I’ll expand on what Brandon talks about to show where I’m coming from. Brandon says about the aggressive nature of wasps and how they don’t have the ability to create hives so they take them over by brute force. True Brood Wasps are insects that infiltrate host nests as larvae (like Brandon as a baby) and are raised by the adult hosts (like Tori and Kyle). Cuckoo Bumblebees do the same, but also release pheromones in order to slip past bee security and kill or subdue the queen of entire colonies and take them over, forcing the host worker-hive to feed their offspring.

I think showing him being bullied is by the other kids at school could also be seen as they are poking the wasp nest – so to speak but I won’t get carried away.

When Brandon wakes up in the middle of the night after a seizure, the hidden space-vessel he came in seems to have sent out psychic messages awakening his powers of strength, flight and speed (not to mention the laser eyes). Later in the film Brandon cracks the psychic code and realises its telling him to TAKE THE WORLD – which he seems to take to like a Cuckcoo Bee takes a colony.

Yeah, from here on in, Brandon starts displaying a whole load of manipulative and twisted behaviour that involves bloodshed and threats – but there’s a fair few indicators that what he’s been going through doesn’t just start after the seizure in bed.

Knowing that despite his innocent appearance, Brandon is not a real human child, Kyle points out the things he’s noticed as they have raised him.

Kyle and Tori discover some magazine clippings which aren’t just teenage boy spank-bank material. Beneath a few pictures of bikini models, there’s pictures and drawings of the anatomy of people. The notebook that he is always writing in is quite tatted and used up and when we see it later in the film, there’s a lot of disturbing content (even the logo he stamps everywhere is like a rudimentary bee or wasp stamp). It all suggests these are things that have been playing on his mind for a while. It’s not quite as simple as a Space-ship talking to him awakening some sudden urge to kill, it seems Brandon has been wondering what people look like from the inside-out, for a lot longer.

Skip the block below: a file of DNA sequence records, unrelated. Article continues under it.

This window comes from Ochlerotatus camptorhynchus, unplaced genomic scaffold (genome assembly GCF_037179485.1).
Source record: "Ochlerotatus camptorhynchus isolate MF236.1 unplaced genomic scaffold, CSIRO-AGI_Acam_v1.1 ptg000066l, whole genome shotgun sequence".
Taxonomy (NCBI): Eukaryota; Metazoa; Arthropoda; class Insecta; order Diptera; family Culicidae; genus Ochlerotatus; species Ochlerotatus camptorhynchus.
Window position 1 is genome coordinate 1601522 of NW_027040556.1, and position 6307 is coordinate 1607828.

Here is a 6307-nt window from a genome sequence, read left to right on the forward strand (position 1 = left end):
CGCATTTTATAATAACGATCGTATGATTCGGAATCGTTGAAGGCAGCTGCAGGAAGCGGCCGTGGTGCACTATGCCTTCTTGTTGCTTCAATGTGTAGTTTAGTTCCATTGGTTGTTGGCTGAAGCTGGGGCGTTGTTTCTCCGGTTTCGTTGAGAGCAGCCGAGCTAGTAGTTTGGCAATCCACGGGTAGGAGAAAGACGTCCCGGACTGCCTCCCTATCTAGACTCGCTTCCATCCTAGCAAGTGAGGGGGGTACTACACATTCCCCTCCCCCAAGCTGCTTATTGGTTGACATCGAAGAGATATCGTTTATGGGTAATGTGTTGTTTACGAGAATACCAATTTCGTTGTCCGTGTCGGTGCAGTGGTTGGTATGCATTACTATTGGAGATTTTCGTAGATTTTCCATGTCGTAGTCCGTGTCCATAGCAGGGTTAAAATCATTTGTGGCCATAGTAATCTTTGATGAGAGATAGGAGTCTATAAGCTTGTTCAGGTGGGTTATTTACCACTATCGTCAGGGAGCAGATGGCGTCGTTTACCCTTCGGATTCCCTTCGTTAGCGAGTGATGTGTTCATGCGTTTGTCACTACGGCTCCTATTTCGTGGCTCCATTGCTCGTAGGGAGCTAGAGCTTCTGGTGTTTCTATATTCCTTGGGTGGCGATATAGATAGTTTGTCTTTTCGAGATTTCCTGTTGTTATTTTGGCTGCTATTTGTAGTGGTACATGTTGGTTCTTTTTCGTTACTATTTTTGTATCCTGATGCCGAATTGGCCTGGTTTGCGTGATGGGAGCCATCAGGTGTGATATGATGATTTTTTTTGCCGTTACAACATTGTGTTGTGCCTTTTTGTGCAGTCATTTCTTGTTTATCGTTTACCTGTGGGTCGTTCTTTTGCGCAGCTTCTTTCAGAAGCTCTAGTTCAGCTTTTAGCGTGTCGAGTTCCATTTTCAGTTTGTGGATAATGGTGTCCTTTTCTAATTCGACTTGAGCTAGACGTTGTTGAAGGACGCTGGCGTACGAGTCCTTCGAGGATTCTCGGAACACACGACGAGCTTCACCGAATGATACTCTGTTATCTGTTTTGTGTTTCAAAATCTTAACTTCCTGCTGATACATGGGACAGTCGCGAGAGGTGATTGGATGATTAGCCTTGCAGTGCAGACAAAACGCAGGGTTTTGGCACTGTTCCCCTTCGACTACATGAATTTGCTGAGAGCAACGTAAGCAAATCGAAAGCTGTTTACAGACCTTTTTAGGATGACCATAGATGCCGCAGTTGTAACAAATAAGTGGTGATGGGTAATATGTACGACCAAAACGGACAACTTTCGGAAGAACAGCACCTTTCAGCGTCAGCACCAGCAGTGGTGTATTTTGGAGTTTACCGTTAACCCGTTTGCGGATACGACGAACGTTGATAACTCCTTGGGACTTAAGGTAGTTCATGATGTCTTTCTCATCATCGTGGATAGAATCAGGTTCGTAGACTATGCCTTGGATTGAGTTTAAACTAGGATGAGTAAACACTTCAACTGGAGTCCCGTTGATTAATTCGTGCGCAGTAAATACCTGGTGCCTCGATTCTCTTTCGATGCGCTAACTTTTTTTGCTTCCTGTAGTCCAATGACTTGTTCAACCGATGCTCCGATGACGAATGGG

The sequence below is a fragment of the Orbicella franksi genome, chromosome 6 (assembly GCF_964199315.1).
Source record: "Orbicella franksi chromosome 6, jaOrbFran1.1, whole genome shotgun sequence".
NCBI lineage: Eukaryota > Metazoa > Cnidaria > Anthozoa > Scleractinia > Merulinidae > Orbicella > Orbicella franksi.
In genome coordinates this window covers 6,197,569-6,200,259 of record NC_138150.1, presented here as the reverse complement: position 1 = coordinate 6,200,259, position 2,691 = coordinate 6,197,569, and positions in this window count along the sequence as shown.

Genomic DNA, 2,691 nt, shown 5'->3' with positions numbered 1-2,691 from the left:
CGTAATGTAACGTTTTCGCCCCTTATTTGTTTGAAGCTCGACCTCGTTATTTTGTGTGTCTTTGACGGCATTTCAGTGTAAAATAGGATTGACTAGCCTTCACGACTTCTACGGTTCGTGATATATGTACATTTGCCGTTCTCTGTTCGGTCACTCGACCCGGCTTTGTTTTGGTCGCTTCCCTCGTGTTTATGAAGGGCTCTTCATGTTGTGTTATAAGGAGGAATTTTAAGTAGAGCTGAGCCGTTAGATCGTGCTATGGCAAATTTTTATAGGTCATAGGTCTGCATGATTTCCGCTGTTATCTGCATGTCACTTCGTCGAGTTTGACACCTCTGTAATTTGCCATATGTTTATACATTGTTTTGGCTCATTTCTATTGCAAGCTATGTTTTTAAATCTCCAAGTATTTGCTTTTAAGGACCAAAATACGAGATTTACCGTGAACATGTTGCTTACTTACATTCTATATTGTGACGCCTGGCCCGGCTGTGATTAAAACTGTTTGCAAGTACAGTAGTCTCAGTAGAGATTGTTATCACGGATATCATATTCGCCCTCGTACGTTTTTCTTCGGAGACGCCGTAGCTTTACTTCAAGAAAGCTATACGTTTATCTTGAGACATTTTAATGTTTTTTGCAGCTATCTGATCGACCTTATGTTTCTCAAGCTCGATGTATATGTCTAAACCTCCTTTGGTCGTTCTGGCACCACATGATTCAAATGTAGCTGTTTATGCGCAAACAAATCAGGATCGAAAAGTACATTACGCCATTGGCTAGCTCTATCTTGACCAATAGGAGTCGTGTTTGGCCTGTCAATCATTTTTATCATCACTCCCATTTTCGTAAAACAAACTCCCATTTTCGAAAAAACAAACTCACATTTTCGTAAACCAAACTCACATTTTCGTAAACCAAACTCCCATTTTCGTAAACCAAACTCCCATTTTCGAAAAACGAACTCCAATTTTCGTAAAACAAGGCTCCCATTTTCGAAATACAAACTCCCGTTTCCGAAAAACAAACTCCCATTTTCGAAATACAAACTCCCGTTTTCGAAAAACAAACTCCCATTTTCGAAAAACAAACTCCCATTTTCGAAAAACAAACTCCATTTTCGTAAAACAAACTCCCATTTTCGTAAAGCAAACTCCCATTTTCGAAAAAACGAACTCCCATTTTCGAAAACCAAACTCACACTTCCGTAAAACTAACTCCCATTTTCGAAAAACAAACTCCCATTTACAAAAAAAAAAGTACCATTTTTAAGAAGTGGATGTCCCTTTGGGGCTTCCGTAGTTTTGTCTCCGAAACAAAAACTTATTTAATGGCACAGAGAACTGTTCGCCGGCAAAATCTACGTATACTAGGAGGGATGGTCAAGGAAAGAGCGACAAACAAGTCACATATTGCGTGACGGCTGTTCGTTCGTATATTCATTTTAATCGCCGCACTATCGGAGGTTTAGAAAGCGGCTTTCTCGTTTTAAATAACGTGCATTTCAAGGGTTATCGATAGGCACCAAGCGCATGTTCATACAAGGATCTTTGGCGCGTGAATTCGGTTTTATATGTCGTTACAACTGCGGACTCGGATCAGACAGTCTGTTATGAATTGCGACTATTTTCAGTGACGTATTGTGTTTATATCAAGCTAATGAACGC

Does he want to know our anatomy so he can kill us easily? Does he want to lay eggs in our abdomen? Is he going to eat us when he is done? I mean, when he stuck his finger in the blood on his dying uncles face, I half expected him to lick it off!!

Ok I aren’t clutching at straws here – I can give this Bee-Wasp Alien theory a bit more traction.

Another part of the film that seems to back up the idea of Brandon infiltrating Earth to potentially colonise it like the Cuckoo Bee, is his interest in Caitlyn. Despite the fact that he crushes her hand, in some sort of controlling and manipulative effort he still wants to pursue her sexually. The reason I specifically say sexually, is because the first thing he does after Kyle ‘gives him the talk (about the birds and the bees‘) is stalk her in her bedroom. It’s also more carnal than it is romantic especially because he actually stalks her. Even after he breaks her hand he is still imposing. Has he intended her as his mate?

Ok so enough about that – one of thee main and most definitive reasons I think Brandon is a Wasp Monster… The insect-like hooded-mask he wears. I mean, come on, could you get more symbolic than that? He hovers like a wasp, he moves at speed like a wasp, he’s aggressive and parasitic and imposing – he even wears a wasp mask!!

So if I forget for a minute that the word Superman is even remotely related to this little monster, I become extremely creeped out. I reckon Brandon is more likely from a liege of Super Wasp Aliens that can morph into their hosts, permeate an entire planet and destroy it with no conscience.